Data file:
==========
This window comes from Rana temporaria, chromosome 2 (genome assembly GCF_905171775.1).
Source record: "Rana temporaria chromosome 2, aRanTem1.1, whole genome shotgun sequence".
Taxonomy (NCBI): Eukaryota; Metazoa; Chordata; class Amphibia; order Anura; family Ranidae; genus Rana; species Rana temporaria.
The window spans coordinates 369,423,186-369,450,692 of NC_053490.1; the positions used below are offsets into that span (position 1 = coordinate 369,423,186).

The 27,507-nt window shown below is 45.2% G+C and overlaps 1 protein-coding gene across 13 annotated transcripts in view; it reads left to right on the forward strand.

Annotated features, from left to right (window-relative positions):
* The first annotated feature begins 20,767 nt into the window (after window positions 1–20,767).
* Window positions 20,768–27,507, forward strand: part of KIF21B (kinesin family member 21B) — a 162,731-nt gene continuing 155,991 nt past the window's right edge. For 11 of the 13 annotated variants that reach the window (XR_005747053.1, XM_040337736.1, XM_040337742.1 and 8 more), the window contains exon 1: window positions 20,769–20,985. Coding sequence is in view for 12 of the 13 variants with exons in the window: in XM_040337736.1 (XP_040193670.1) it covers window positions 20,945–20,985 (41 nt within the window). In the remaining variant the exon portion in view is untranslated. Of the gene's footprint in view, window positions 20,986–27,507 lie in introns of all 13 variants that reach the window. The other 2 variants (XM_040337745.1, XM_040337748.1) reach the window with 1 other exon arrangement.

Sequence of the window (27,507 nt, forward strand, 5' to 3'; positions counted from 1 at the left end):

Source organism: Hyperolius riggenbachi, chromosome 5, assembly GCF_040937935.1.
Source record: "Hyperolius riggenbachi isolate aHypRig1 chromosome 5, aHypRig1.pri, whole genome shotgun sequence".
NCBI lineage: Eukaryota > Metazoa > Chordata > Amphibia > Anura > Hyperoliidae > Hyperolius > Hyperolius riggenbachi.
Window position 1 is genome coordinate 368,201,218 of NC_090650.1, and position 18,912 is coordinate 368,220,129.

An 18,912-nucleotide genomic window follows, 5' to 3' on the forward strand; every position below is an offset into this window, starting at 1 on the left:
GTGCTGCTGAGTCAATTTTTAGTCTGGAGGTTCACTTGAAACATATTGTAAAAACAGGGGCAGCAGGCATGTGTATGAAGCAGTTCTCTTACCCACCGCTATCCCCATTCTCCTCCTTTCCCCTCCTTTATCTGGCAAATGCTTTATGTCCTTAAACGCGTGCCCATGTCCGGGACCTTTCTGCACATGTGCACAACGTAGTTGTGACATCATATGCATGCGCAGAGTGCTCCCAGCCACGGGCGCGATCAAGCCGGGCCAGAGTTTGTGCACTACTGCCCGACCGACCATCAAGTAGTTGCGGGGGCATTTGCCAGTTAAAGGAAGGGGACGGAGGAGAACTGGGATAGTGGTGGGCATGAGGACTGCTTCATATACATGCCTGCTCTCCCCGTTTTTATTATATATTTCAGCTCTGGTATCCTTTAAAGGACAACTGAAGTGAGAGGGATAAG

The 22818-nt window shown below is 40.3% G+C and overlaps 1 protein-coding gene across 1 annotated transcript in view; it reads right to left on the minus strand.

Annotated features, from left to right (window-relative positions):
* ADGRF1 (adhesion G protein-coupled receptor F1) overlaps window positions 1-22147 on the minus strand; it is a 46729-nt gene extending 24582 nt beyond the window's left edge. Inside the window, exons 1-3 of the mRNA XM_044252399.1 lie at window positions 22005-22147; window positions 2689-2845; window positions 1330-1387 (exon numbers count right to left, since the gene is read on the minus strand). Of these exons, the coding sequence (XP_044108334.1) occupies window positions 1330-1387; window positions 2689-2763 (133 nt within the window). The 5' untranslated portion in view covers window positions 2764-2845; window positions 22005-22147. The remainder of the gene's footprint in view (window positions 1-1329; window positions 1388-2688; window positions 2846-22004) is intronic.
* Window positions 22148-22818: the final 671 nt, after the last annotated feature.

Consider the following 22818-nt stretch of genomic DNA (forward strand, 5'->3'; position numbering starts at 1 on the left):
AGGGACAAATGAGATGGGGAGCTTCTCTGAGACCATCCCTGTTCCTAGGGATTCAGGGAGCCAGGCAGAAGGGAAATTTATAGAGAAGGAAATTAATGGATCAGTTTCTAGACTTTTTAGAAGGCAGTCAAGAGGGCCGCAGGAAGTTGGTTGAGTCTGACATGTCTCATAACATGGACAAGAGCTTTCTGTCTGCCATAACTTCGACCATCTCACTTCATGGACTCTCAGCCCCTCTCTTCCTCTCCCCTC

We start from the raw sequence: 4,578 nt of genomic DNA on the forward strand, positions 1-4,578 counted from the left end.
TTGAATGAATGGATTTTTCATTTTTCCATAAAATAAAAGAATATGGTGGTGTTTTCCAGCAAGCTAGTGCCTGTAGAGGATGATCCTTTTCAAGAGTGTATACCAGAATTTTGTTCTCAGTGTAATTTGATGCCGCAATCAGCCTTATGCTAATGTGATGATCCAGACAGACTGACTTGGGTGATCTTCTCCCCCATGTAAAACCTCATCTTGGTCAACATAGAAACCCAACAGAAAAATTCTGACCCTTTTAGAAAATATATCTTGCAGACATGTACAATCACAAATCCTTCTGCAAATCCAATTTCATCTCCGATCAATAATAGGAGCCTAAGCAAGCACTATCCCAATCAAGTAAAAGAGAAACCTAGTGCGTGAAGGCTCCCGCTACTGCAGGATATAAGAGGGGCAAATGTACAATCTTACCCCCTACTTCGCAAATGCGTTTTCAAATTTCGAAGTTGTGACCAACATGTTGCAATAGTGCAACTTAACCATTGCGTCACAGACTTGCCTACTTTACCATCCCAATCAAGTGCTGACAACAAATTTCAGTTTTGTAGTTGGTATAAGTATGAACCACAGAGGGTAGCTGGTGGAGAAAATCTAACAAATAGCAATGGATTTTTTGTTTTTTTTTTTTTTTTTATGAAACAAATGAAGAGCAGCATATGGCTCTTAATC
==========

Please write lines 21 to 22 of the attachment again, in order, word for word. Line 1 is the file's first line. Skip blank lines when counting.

AGGGACAAATGAGATGGGGAGCTTCTCTGAGACCATCCCTGTTCCTAGGGATTCAGGGAGCCAGGCAGAAGGGAAATTTATAGAGAAGGAAATTAATGGATCAGTTTCTAGACTTTTTAGAAGGCAGTCAAGAGGGCCGCAGGAAGTTGGTTGAGTCTGACATGTCTCATAACATGGACAAGAGCTTTCTGTCTGCCATAACTTCGACCATCTCACTTCATGGACTCTCAGCCCCTCTCTTCCTCTCCCCTC

We start from the raw sequence: 4,578 nt of genomic DNA on the forward strand, positions 1-4,578 counted from the left end.